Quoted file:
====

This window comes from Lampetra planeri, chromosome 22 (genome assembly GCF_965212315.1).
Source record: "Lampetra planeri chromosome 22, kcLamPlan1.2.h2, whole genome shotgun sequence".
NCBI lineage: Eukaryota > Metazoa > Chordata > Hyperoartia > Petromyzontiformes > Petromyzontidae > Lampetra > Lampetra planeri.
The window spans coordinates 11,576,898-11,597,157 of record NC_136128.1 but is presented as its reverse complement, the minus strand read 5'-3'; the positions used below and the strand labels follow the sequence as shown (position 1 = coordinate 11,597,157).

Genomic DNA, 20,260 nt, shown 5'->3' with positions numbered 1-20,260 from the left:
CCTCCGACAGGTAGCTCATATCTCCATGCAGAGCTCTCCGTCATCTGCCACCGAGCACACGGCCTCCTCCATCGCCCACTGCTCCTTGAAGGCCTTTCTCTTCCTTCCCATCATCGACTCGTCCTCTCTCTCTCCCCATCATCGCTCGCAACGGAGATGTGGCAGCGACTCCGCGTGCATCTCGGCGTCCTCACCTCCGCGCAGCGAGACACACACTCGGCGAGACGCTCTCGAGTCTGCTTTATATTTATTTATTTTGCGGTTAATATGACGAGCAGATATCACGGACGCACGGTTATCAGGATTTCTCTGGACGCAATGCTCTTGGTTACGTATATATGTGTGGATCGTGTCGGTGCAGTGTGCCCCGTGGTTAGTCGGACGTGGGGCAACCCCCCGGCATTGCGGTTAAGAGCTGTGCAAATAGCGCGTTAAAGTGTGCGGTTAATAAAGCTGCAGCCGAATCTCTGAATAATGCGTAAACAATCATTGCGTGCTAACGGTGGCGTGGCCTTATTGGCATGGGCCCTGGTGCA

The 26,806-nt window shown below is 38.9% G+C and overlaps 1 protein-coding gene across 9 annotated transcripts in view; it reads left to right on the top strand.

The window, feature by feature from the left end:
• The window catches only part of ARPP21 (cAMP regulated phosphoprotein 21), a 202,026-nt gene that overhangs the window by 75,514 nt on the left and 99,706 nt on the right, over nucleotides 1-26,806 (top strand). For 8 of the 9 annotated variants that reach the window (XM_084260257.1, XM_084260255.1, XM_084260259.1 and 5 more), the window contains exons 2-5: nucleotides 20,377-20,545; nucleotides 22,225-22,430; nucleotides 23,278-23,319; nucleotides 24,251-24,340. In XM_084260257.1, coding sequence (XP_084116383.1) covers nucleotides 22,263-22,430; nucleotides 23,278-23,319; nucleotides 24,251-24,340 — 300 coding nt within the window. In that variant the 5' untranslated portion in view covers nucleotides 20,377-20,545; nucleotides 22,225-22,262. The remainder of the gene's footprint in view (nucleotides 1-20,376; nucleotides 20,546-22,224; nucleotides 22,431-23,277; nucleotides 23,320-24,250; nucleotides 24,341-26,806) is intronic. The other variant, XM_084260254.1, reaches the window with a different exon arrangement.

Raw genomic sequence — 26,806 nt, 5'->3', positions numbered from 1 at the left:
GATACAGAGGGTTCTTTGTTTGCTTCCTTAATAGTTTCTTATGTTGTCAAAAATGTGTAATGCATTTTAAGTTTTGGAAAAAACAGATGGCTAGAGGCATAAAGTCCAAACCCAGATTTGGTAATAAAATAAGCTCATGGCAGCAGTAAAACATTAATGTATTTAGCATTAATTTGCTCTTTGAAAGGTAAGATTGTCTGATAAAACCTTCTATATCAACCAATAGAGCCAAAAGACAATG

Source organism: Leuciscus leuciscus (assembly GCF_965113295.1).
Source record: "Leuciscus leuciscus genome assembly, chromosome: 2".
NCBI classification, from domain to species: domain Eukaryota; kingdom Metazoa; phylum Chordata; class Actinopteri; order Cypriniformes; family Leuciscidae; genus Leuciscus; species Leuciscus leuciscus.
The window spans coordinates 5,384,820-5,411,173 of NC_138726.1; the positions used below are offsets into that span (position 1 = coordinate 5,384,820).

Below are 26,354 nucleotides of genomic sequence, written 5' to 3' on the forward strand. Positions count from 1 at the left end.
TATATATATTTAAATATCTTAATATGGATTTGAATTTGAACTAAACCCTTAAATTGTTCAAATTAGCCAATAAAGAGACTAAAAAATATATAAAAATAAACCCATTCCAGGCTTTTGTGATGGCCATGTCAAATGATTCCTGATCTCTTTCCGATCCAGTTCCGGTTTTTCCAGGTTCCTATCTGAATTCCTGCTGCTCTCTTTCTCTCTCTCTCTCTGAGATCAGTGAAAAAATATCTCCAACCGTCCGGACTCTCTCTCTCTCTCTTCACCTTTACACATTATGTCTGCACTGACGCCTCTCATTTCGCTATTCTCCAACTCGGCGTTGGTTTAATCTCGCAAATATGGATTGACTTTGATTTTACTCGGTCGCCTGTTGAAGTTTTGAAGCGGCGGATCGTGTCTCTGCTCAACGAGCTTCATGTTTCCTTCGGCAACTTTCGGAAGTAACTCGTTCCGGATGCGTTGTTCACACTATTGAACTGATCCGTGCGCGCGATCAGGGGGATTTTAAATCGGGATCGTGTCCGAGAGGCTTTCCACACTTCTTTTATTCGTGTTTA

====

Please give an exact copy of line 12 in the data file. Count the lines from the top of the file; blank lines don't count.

Source organism: Leuciscus leuciscus (assembly GCF_965113295.1).